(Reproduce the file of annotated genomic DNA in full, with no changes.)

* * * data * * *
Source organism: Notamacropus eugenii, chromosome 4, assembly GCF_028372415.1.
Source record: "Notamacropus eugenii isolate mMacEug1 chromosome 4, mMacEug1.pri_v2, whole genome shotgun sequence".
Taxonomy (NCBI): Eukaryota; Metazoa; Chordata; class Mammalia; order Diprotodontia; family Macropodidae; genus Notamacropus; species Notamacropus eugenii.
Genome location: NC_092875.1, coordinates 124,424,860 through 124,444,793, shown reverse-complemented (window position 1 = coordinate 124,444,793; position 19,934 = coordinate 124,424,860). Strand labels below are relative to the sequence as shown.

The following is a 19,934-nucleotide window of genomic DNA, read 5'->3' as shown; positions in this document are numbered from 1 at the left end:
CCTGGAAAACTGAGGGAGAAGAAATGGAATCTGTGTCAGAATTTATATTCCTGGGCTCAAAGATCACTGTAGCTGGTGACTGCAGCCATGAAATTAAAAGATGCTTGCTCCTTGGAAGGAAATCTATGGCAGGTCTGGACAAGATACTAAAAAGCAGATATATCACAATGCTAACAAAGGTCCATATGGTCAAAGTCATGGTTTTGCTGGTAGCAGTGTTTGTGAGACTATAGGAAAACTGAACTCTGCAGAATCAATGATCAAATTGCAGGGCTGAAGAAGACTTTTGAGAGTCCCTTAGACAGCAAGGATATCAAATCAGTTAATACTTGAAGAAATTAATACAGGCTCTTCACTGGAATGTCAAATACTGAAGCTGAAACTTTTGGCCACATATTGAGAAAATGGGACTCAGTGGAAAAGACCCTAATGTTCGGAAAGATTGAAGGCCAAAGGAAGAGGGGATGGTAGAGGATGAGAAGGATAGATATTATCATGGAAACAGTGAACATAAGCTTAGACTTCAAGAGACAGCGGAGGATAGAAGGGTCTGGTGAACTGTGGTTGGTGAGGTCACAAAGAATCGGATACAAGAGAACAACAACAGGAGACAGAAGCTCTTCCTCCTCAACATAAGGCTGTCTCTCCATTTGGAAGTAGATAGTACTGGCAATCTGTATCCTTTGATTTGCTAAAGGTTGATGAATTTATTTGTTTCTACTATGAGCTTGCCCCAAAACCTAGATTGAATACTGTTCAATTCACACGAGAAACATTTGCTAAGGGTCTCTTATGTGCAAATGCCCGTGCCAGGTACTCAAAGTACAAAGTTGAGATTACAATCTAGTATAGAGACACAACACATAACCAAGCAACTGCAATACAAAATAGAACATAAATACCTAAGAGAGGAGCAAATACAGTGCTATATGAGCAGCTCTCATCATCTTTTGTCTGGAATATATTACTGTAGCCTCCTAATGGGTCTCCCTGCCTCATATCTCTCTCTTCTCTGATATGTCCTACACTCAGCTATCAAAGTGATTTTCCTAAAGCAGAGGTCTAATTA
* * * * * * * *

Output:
Source organism: Notamacropus eugenii, chromosome 4, assembly GCF_028372415.1.
Source record: "Notamacropus eugenii isolate mMacEug1 chromosome 4, mMacEug1.pri_v2, whole genome shotgun sequence".
Taxonomy (NCBI): Eukaryota; Metazoa; Chordata; class Mammalia; order Diprotodontia; family Macropodidae; genus Notamacropus; species Notamacropus eugenii.
Genome location: NC_092875.1, coordinates 124,424,860 through 124,444,793, shown reverse-complemented (window position 1 = coordinate 124,444,793; position 19,934 = coordinate 124,424,860). Strand labels below are relative to the sequence as shown.

The following is a 19,934-nucleotide window of genomic DNA, read 5'->3' as shown; positions in this document are numbered from 1 at the left end:
CCTGGAAAACTGAGGGAGAAGAAATGGAATCTGTGTCAGAATTTATATTCCTGGGCTCAAAGATCACTGTAGCTGGTGACTGCAGCCATGAAATTAAAAGATGCTTGCTCCTTGGAAGGAAATCTATGGCAGGTCTGGACAAGATACTAAAAAGCAGATATATCACAATGCTAACAAAGGTCCATATGGTCAAAGTCATGGTTTTGCTGGTAGCAGTGTTTGTGAGACTATAGGAAAACTGAACTCTGCAGAATCAATGATCAAATTGCAGGGCTGAAGAAGACTTTTGAGAGTCCCTTAGACAGCAAGGATATCAAATCAGTTAATACTTGAAGAAATTAATACAGGCTCTTCACTGGAATGTCAAATACTGAAGCTGAAACTTTTGGCCACATATTGAGAAAATGGGACTCAGTGGAAAAGACCCTAATGTTCGGAAAGATTGAAGGCCAAAGGAAGAGGGGATGGTAGAGGATGAGAAGGATAGATATTATCATGGAAACAGTGAACATAAGCTTAGACTTCAAGAGACAGCGGAGGATAGAAGGGTCTGGTGAACTGTGGTTGGTGAGGTCACAAAGAATCGGATACAAGAGAACAACAACAGGAGACAGAAGCTCTTCCTCCTCAACATAAGGCTGTCTCTCCATTTGGAAGTAGATAGTACTGGCAATCTGTATCCTTTGATTTGCTAAAGGTTGATGAATTTATTTGTTTCTACTATGAGCTTGCCCCAAAACCTAGATTGAATACTGTTCAATTCACACGAGAAACATTTGCTAAGGGTCTCTTATGTGCAAATGCCCGTGCCAGGTACTCAAAGTACAAAGTTGAGATTACAATCTAGTATAGAGACACAACACATAACCAAGCAACTGCAATACAAAATAGAACATAAATACCTAAGAGAGGAGCAAATACAGTGCTATATGAGCAGCTCTCATCATCTTTTGTCTGGAATATATTACTGTAGCCTCCTAATGGGTCTCCCTGCCTCATATCTCTCTCTTCTCTGATATGTCCTACACTCAGCTATCAAAGTGATTTTCCTAAAGCAGAGGTCTAATTA